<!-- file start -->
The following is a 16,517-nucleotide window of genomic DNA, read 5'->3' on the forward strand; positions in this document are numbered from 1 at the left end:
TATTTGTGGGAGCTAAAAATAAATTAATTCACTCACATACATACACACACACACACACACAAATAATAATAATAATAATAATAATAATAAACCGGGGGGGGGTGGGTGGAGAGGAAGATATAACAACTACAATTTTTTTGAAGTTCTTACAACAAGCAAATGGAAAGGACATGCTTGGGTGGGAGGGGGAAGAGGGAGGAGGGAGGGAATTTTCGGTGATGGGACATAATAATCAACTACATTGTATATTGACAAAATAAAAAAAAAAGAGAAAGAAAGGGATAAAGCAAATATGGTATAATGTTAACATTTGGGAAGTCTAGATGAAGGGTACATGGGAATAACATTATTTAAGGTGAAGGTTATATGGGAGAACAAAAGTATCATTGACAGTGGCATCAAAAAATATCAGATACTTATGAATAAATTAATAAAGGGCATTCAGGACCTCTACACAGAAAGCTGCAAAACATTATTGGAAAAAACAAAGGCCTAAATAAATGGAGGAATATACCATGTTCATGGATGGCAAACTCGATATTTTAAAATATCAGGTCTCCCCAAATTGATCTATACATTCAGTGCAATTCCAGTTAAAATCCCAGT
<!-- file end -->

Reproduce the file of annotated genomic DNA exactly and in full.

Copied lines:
The following is a 16,517-nucleotide window of genomic DNA, read 5'->3' on the forward strand; positions in this document are numbered from 1 at the left end:
TATTTGTGGGAGCTAAAAATAAATTAATTCACTCACATACATACACACACACACACACACAAATAATAATAATAATAATAATAATAATAAACCGGGGGGGGGTGGGTGGAGAGGAAGATATAACAACTACAATTTTTTTGAAGTTCTTACAACAAGCAAATGGAAAGGACATGCTTGGGTGGGAGGGGGAAGAGGGAGGAGGGAGGGAATTTTCGGTGATGGGACATAATAATCAACTACATTGTATATTGACAAAATAAAAAAAAAAGAGAAAGAAAGGGATAAAGCAAATATGGTATAATGTTAACATTTGGGAAGTCTAGATGAAGGGTACATGGGAATAACATTATTTAAGGTGAAGGTTATATGGGAGAACAAAAGTATCATTGACAGTGGCATCAAAAAATATCAGATACTTATGAATAAATTAATAAAGGGCATTCAGGACCTCTACACAGAAAGCTGCAAAACATTATTGGAAAAAACAAAGGCCTAAATAAATGGAGGAATATACCATGTTCATGGATGGCAAACTCGATATTTTAAAATATCAGGTCTCCCCAAATTGATCTATACATTCAGTGCAATTCCAGTTAAAATCCCAGT